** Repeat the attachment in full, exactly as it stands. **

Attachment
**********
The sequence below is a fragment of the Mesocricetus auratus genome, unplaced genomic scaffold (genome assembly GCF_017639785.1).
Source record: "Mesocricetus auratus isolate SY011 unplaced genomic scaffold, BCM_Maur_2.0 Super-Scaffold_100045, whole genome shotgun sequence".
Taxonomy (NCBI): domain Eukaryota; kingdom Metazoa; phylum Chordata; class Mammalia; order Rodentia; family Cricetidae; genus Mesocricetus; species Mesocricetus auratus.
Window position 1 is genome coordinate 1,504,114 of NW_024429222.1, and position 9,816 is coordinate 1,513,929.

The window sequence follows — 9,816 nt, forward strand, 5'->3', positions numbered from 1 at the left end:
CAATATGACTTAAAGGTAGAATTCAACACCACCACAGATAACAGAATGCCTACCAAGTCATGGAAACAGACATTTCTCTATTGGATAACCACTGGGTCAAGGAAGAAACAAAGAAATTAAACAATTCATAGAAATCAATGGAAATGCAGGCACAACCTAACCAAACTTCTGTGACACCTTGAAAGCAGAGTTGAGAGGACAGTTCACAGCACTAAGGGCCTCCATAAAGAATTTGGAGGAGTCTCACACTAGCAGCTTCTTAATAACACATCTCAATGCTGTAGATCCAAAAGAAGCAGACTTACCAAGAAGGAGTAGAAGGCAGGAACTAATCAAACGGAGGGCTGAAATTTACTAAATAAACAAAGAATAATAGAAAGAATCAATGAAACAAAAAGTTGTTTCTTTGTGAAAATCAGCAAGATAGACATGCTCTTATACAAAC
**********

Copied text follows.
The sequence below is a fragment of the Mesocricetus auratus genome, unplaced genomic scaffold (genome assembly GCF_017639785.1).
Source record: "Mesocricetus auratus isolate SY011 unplaced genomic scaffold, BCM_Maur_2.0 Super-Scaffold_100045, whole genome shotgun sequence".
Taxonomy (NCBI): domain Eukaryota; kingdom Metazoa; phylum Chordata; class Mammalia; order Rodentia; family Cricetidae; genus Mesocricetus; species Mesocricetus auratus.
Window position 1 is genome coordinate 1,504,114 of NW_024429222.1, and position 9,816 is coordinate 1,513,929.

The window sequence follows — 9,816 nt, forward strand, 5'->3', positions numbered from 1 at the left end:
CAATATGACTTAAAGGTAGAATTCAACACCACCACAGATAACAGAATGCCTACCAAGTCATGGAAACAGACATTTCTCTATTGGATAACCACTGGGTCAAGGAAGAAACAAAGAAATTAAACAATTCATAGAAATCAATGGAAATGCAGGCACAACCTAACCAAACTTCTGTGACACCTTGAAAGCAGAGTTGAGAGGACAGTTCACAGCACTAAGGGCCTCCATAAAGAATTTGGAGGAGTCTCACACTAGCAGCTTCTTAATAACACATCTCAATGCTGTAGATCCAAAAGAAGCAGACTTACCAAGAAGGAGTAGAAGGCAGGAACTAATCAAACGGAGGGCTGAAATTTACTAAATAAACAAAGAATAATAGAAAGAATCAATGAAACAAAAAGTTGTTTCTTTGTGAAAATCAGCAAGATAGACATGCTCTTATACAAAC